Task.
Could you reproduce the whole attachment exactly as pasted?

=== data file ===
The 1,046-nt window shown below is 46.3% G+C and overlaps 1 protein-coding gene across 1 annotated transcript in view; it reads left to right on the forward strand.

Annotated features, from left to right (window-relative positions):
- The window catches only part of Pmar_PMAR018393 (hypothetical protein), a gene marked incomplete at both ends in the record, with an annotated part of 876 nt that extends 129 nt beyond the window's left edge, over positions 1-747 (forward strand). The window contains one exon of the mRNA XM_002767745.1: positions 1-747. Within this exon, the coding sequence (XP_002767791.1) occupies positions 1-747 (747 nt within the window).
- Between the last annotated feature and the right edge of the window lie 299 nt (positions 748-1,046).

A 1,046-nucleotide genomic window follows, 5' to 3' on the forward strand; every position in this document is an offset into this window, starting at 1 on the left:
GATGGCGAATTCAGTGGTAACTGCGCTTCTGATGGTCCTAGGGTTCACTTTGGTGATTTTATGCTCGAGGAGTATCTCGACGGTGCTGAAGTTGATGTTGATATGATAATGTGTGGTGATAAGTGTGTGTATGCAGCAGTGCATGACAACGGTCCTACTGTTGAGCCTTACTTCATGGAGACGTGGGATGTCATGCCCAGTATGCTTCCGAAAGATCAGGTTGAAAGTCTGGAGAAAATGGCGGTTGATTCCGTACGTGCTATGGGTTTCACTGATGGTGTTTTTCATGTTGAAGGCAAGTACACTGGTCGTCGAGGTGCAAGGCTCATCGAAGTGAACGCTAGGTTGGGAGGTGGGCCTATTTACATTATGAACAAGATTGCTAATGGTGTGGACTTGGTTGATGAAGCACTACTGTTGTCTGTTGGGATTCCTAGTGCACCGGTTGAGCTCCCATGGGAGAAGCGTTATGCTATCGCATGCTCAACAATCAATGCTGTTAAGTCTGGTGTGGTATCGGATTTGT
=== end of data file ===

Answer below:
The 1,046-nt window shown below is 46.3% G+C and overlaps 1 protein-coding gene across 1 annotated transcript in view; it reads left to right on the forward strand.

Annotated features, from left to right (window-relative positions):
- The window catches only part of Pmar_PMAR018393 (hypothetical protein), a gene marked incomplete at both ends in the record, with an annotated part of 876 nt that extends 129 nt beyond the window's left edge, over positions 1-747 (forward strand). The window contains one exon of the mRNA XM_002767745.1: positions 1-747. Within this exon, the coding sequence (XP_002767791.1) occupies positions 1-747 (747 nt within the window).
- Between the last annotated feature and the right edge of the window lie 299 nt (positions 748-1,046).

A 1,046-nucleotide genomic window follows, 5' to 3' on the forward strand; every position in this document is an offset into this window, starting at 1 on the left:
GATGGCGAATTCAGTGGTAACTGCGCTTCTGATGGTCCTAGGGTTCACTTTGGTGATTTTATGCTCGAGGAGTATCTCGACGGTGCTGAAGTTGATGTTGATATGATAATGTGTGGTGATAAGTGTGTGTATGCAGCAGTGCATGACAACGGTCCTACTGTTGAGCCTTACTTCATGGAGACGTGGGATGTCATGCCCAGTATGCTTCCGAAAGATCAGGTTGAAAGTCTGGAGAAAATGGCGGTTGATTCCGTACGTGCTATGGGTTTCACTGATGGTGTTTTTCATGTTGAAGGCAAGTACACTGGTCGTCGAGGTGCAAGGCTCATCGAAGTGAACGCTAGGTTGGGAGGTGGGCCTATTTACATTATGAACAAGATTGCTAATGGTGTGGACTTGGTTGATGAAGCACTACTGTTGTCTGTTGGGATTCCTAGTGCACCGGTTGAGCTCCCATGGGAGAAGCGTTATGCTATCGCATGCTCAACAATCAATGCTGTTAAGTCTGGTGTGGTATCGGATTTGT